Five-year old Maya Patel of Arlington Heights jumped up and down after finishing a project Wednesday night at the Arlington Heights Memorial Library. Together with her 7-year old brother, Liam, and father, Nick, they worked to decorate framed photos of their grandfather, Edward Hesslau, who served 32 years in the Air Force, and their uncle Austin Jacquin, who served six years in the Army.
The best part was hanging their “ornaments” on the seven-feet tall Veteran’s Tree, located on the main floor of the library. The young family was among the dozens of people who worked side by side decorating their veteran’s photo. The tree, created by the library’s graphics supervisor, Brian Benson, will remain up through November and already a second tree is on order, due to the response.
“It’s a great way to honor them and give the kids a sense of service,” Nick Patel said. “These veterans should be appreciated and recognized as heroes.”
Sitting at another table, Gold Star Mother Kaki Newgard of Arlington Heights decorated a photo of her son, PFC Will Newgard, who was killed in 2006 while serving in Iraq. While Newgard speaks frequently to military groups and local schools, seeing another generation learn about service touched her.
“I’m enjoying seeing the faces of these kids,” Newgard said. “It’s so precious hearing their families talk to them about patriotism and ways to support veterans.”
Ron Landsnes of Arlington Heights was one of the first to arrive. He decorated and hung a photo of himself in 1967 when he served in the Air Force. Though he never saw combat, Landsnes did serve in Guam and Germany, and he seemed moved at the library putting a public spotlight on veterans.
“It’s nice to recognize people who served,” Landsnes said, “and hopefully it will inspire others to serve.”
When Liz Bertruff of Arlington Heights saw the invitation to “decorate the Veteran’s Tree” in the monthly library brochure, she thought: “You know what, I’m going to do this.”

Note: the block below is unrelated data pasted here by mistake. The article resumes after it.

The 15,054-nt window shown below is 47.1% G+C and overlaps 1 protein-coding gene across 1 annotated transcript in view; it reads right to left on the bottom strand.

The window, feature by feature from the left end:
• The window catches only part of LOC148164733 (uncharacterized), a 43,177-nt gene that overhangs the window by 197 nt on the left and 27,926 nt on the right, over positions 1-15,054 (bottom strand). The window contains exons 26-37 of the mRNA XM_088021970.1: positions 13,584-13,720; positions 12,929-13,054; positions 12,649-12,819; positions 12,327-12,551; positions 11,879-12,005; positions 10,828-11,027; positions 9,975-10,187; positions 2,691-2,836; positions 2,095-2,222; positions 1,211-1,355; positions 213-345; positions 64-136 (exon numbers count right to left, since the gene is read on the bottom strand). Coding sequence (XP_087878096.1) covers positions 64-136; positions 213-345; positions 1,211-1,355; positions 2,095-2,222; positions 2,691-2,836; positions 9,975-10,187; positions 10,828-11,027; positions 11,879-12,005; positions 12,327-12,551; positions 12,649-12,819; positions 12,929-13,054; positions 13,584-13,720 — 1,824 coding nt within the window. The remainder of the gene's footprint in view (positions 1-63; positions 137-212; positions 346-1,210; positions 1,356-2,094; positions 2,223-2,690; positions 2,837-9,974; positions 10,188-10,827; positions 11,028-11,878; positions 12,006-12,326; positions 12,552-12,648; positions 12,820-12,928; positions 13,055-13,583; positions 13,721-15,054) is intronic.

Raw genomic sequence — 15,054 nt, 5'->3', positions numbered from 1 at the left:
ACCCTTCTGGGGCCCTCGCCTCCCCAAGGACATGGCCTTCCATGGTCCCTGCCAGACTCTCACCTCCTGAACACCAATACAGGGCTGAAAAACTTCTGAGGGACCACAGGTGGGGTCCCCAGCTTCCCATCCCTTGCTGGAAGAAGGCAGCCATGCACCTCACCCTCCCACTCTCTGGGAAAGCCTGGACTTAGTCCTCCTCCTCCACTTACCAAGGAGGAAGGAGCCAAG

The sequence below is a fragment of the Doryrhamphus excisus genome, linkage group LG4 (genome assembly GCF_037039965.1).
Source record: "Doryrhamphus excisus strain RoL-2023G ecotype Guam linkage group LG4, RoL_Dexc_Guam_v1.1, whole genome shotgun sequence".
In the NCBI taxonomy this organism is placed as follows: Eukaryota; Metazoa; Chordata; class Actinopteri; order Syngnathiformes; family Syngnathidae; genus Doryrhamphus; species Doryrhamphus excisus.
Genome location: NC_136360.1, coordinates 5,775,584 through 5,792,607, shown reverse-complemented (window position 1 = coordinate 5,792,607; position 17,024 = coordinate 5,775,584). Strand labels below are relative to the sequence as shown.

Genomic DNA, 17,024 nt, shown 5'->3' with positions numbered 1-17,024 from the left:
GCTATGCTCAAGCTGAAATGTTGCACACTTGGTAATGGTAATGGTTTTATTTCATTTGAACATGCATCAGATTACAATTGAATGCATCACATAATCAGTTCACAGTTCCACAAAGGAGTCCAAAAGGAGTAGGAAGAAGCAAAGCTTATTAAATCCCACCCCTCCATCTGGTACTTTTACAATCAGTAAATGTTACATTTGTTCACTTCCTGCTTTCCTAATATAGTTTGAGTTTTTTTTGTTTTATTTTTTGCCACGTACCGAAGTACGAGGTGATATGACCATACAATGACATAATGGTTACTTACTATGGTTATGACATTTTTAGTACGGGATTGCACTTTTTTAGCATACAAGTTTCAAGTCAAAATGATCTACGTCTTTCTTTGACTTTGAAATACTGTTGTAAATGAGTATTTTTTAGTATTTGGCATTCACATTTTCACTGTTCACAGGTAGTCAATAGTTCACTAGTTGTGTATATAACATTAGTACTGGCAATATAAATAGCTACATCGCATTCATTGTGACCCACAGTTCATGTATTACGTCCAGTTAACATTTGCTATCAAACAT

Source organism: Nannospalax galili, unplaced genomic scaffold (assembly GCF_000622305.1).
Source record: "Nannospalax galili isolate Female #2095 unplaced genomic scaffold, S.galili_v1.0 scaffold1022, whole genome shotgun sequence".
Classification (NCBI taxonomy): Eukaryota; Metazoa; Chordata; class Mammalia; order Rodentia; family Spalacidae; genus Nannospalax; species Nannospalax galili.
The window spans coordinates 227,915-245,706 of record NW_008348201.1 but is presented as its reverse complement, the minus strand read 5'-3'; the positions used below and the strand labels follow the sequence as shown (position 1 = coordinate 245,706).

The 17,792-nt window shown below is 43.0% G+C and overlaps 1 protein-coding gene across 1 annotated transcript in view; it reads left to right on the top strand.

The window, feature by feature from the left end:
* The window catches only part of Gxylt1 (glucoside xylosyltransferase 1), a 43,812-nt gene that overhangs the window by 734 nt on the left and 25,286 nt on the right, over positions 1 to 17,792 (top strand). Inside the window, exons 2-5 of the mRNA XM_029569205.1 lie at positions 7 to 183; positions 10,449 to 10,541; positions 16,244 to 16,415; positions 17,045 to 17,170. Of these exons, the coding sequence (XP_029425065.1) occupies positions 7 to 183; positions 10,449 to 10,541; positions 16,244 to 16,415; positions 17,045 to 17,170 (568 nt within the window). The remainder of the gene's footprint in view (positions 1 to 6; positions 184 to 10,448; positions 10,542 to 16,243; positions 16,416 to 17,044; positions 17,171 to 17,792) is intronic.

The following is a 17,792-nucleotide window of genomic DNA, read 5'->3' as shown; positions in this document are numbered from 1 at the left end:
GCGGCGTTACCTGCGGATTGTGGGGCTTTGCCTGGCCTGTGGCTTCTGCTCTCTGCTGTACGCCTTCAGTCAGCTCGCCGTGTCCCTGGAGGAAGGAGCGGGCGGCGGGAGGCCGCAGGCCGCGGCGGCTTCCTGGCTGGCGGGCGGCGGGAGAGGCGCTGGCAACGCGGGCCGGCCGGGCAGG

Her husband, Robert, is currently serving in the Army and is stationed at the Redstone Arsenal near Huntsville, AL, where he is testing missiles. To date, he has served 31 years in the Army.
“I wanted to honor him,” Liz Bertruff said, “and share his story.”
Library officials worked with SALUTE, Inc., the Palatine-based nonprofit celebrating its 20th anniversary. Last year, the library partnered with SALUTE to present “Portrait of a Soldier,” which showcased 300 Illinois military members who had died in service since 9/11. The Veteran’s Tree, which also is on display at the Ela Area Public Library in Lake Zurich, is different.
“The library is a public space where we can honor and showcase our veterans,” said Mary Beth Beiersdorf, SALUTE executive director. “It’s a public way for people to understand what service is all about.”
Library officials agreed, adding that the tree and its local portraits of veterans heightens awareness and builds community.
“There are so many veterans in our community that SALUTE and the American Legion support, but that people might not know about,” said Emily Muszynski, Programs & Exhibits Specialist for the library. “This allows families — and veterans themselves — to celebrate the veterans. We think it will draw lots of engagement and that’s what community is all about.”
A second chance to decorate a photo of a veteran and hang it on the tree will take place from 2- 4 p.m. Nov. 12. The event will include a patriotic performance by the Arlingtones and a reception. Read more about it and register, here.